Of special interest to future data scientists is the role of regulation of the industry and to what extent the industry must police itself, Tschetter said.
“Ultimately, even with regulations, it’s up to the practitioners of data science to behave ethically,” he said. “Organizations that employ data scientists need to continuously develop and monitor an ethical code of conduct as a fundamental part of their culture.”
USD computer science students graduate with a firm grasp on the ethics of these new technological advances. “This course, our program of study, our department, and USD’s culture help students gain an understanding of ethical concerns and promote ethical behavior,” said Tschetter.
The purpose of AI is ultimately to serve humanity, and this principle governs USD’s College of Arts & Sciences research and instruction in the field, said Dudley.
“What sets USD apart is our ability to pair cutting-edge technology with our grounding in the liberal arts. Ultimately, it is these liberal arts skills of effective communication, ethical decision-making, and creative problem-solving that will help our graduates succeed in a future that is increasingly populated with big data and AI.”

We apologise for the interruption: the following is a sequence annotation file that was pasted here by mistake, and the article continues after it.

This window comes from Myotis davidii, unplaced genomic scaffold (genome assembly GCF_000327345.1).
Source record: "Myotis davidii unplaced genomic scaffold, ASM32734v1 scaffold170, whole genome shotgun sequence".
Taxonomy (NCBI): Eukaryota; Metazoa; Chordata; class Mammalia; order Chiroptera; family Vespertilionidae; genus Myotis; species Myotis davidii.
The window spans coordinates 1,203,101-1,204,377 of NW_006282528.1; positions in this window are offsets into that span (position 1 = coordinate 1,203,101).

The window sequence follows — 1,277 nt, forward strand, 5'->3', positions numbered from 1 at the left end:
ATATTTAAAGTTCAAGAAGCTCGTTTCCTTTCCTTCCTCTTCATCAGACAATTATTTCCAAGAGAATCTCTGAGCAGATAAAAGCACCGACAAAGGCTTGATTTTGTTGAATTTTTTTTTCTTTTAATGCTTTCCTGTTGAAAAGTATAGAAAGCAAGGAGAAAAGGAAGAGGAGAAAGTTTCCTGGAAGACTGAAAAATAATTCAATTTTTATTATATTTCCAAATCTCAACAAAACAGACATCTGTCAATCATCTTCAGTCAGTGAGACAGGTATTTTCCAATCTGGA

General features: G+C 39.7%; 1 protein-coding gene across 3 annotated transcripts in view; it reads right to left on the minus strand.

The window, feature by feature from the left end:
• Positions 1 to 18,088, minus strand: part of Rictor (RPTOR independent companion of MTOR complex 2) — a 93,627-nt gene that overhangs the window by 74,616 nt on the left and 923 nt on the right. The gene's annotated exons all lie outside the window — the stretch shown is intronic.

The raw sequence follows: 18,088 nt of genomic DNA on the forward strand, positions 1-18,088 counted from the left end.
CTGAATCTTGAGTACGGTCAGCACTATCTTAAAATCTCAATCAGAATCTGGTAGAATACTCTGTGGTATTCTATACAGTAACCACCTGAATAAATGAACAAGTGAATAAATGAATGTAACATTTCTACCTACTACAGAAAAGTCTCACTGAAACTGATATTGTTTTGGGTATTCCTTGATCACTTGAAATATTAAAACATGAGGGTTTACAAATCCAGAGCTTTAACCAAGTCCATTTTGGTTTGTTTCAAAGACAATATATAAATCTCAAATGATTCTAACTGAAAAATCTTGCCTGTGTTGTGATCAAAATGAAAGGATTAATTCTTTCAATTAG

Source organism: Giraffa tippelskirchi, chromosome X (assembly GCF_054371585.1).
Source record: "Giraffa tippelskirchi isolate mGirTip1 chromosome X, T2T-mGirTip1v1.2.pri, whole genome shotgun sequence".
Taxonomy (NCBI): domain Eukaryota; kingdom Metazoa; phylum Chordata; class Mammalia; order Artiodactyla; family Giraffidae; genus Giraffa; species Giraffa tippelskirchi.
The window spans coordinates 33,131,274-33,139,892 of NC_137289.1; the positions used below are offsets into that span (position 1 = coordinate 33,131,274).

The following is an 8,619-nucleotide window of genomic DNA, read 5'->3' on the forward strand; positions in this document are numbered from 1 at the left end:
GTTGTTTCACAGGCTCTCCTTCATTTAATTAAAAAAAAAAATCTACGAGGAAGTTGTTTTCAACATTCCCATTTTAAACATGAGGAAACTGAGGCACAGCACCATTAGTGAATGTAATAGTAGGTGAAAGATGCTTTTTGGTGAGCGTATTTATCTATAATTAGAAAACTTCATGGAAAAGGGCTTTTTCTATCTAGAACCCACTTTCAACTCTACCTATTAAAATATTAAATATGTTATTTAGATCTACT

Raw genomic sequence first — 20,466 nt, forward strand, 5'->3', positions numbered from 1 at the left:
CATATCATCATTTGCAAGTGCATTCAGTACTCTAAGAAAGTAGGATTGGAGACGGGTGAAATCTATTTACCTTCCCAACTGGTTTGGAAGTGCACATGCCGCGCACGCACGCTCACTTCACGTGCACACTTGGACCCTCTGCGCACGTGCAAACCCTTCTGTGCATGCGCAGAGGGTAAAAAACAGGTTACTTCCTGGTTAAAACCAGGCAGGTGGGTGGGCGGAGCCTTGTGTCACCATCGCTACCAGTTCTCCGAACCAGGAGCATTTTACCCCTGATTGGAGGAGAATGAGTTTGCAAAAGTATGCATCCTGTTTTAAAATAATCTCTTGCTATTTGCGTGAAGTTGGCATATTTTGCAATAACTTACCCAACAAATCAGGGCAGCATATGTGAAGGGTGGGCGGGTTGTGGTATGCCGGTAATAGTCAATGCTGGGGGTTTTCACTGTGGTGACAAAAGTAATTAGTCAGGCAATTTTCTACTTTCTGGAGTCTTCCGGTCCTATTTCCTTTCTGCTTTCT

Read more stories about USD graduates who are putting their arts and sciences degrees to work in data science careers.
- A Liberal Arts Background Pays Off: Alumna Pursues Career in Data Science for Major Corporation
- Computer Science Grad Puts USD Honed Leadership, Problem-Solving Skills to Work in Career at Omnitech
- Using Data and AI for Good: Sustainability Alumnus Utilizes Machine Learning to Prevent Health Care Burnout
Big Data: Data of a very large size, typically to the extent that its manipulation and management present significant logistical challenges
Artificial Intelligence: The capacity of computers or other machines to exhibit or simulate intelligent behavior
Machine Learning: The capacity of computers to learn and adapt without following explicit instructions, by using algorithms and statistical models to analyze and infer from patterns in data
Source: Oxford English Dictionary